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Norwegian Air, the cash-strapped low-cost carrier, said in its first quarter earnings call on Thursday that the grounding of the Boeing 737 MAX will throw a wrench in its efforts to finally become profitable.

“Due to the uncertainty related to the MAX grounding, the company sees increased risk related to the target of a positive net profit in 2019,” Norwegian said in its earnings report, according to Reuters.

The airline estimated the grounding of its 18 MAX planes will cost it about 500 million Norwegian kroner ($57.7 million USD). The MAX is expected to be out of commission worldwide through the peak summer travel season. This means Norwegian must lease additional aircraft to replace its MAX fleet through this busy travel time. “The company will continue to limit passenger disruptions by also offering flights with wet lease companies whenever necessary,” the airline said in its earnings report.

The Oslo-based carrier was caught in a similar situation, as were airlines worldwide, when it was forced to ground several of its 787 Dreamliners for engine work last year.

Southwest Airlines also said in its Wednesday earnings call that it lost at least $200 million due to the grounding of its 34 MAX planes, as well as other factors like bad weather and issues with its maintenance workers. In its earnings report, Southwest said that it canceled 10,000 flights due to its grounded MAXs. The LUV carrier, however, still managed to grow its revenue by 4% more than the same quarter last year to $5.1 billion.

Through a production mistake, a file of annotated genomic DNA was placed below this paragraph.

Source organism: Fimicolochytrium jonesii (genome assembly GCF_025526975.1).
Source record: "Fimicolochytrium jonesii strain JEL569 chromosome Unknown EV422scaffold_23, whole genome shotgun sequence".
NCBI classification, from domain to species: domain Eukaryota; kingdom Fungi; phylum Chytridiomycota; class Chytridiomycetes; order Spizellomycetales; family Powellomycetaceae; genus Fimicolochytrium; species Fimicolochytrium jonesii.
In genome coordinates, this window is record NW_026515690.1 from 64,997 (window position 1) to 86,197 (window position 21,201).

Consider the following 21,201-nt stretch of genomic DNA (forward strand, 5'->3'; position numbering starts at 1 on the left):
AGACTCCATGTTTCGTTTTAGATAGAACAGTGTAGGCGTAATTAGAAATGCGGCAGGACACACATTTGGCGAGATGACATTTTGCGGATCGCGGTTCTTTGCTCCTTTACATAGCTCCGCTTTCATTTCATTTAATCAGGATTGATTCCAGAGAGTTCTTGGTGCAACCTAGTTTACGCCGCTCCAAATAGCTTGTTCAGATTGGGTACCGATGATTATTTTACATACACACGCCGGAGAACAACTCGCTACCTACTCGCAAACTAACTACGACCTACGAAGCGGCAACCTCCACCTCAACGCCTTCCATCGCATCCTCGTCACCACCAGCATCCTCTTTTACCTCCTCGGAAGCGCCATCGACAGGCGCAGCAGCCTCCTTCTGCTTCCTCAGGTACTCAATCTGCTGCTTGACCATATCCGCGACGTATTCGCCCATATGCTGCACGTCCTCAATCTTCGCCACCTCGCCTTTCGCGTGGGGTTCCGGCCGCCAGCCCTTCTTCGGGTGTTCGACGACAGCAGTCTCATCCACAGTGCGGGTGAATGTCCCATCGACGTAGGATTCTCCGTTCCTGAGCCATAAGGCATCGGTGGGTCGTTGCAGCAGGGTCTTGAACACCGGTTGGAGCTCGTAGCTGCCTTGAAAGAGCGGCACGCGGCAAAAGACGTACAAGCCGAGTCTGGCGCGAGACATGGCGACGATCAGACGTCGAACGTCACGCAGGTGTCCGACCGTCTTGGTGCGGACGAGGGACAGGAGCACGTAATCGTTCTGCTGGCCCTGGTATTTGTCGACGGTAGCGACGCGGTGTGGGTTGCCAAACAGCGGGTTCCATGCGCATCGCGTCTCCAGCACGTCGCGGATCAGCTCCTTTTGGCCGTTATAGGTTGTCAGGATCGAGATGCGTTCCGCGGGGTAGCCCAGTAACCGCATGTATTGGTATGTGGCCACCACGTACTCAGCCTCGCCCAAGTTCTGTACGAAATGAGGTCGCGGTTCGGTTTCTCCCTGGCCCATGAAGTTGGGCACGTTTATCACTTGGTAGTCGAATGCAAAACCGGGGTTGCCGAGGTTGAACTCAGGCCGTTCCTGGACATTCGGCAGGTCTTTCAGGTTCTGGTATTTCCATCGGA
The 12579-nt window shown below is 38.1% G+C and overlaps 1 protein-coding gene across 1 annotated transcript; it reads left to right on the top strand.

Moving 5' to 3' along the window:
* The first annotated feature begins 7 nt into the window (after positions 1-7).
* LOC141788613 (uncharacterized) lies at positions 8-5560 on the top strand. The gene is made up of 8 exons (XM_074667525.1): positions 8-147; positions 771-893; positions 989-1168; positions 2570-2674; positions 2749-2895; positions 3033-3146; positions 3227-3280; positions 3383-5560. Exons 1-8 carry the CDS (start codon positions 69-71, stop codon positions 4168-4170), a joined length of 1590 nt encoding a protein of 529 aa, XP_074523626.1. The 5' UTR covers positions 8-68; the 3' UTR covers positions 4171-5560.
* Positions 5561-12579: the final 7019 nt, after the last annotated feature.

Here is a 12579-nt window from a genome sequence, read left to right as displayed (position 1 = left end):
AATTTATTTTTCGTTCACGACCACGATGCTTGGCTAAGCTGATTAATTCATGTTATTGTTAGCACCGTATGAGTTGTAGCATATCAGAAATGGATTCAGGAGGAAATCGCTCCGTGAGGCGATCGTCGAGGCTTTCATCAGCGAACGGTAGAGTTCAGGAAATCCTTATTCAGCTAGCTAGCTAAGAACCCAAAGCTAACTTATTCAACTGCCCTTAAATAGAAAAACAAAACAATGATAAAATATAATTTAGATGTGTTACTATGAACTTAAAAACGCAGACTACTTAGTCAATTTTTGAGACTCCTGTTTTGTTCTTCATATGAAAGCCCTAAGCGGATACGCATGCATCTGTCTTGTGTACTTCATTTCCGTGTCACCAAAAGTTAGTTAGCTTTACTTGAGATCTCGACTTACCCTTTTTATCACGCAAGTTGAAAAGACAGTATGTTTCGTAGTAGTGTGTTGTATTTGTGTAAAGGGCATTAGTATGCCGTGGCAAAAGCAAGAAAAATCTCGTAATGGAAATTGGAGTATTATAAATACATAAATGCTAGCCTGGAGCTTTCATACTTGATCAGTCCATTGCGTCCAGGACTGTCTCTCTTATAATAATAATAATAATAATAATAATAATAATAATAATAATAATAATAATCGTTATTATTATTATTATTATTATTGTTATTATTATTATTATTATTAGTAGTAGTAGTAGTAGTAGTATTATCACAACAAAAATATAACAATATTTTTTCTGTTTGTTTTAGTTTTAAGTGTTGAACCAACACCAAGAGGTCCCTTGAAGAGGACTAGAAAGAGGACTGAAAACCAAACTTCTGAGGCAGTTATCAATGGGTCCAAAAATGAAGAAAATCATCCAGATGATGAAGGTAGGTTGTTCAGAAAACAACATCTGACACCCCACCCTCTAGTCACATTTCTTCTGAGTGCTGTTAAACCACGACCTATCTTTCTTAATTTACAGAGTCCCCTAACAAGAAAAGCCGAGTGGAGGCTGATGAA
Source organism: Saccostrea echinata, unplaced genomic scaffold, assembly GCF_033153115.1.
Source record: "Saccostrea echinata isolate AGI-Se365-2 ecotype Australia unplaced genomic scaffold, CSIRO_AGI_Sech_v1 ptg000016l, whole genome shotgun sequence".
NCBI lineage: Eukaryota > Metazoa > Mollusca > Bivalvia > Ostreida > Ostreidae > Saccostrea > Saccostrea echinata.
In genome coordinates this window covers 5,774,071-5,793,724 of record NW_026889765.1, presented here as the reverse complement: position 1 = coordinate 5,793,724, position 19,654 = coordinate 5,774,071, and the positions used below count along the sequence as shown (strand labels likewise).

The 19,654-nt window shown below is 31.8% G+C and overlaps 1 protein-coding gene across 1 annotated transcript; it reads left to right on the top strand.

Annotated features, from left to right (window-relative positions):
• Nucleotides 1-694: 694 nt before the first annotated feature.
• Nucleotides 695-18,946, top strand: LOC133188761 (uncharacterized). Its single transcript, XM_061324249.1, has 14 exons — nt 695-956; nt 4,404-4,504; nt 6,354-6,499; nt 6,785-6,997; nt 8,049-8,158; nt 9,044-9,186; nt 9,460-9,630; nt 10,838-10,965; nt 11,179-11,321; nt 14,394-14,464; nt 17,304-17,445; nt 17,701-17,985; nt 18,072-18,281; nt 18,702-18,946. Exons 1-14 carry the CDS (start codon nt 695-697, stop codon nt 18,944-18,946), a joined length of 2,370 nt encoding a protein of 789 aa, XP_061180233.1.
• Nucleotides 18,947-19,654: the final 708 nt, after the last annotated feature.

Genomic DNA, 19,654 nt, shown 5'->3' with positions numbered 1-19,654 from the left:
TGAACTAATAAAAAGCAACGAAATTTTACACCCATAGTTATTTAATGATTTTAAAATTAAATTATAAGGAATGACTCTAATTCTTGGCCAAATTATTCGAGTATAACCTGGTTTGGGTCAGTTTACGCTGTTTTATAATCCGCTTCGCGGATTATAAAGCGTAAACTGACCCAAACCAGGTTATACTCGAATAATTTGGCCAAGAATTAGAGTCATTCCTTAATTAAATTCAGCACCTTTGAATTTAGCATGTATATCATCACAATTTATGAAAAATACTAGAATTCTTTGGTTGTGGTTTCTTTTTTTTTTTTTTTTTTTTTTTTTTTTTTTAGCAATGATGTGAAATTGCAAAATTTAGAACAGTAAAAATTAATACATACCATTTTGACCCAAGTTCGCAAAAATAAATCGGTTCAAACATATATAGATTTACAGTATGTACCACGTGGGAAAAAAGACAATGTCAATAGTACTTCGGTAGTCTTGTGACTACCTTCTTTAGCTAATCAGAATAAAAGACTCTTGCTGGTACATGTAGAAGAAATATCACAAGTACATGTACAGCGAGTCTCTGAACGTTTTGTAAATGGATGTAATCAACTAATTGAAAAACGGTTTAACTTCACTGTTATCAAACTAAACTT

Norwegian’s losses could mean dire straits for the airline, which has been trying to cut costs and increase its cashflow to turn into a profitable business. At the beginning of the year, the airline raised about $353 million in a share sale and has made moves like cutting its service to the Caribbean as part of putting “cost-cutting measures as a priority and aircraft utilization in focus.”

The airline did say it was able to cut 467 million kroner ($53 million USD) in spending this quarter, and hopes to keep shrinking costs.

Norwegian reported huge losses in 2018, totaling a net loss of 1.5 billion Norwegian kroner ($175 million USD). Aviation experts have been watching Norwegian for signs of collapse for many months.

“Norwegian is in a race against time,” BBC’s Theo Leggett wrote in January. “It needs to become consistently profitable, before the money runs out.”

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Featured photo by Ryan Patterson.

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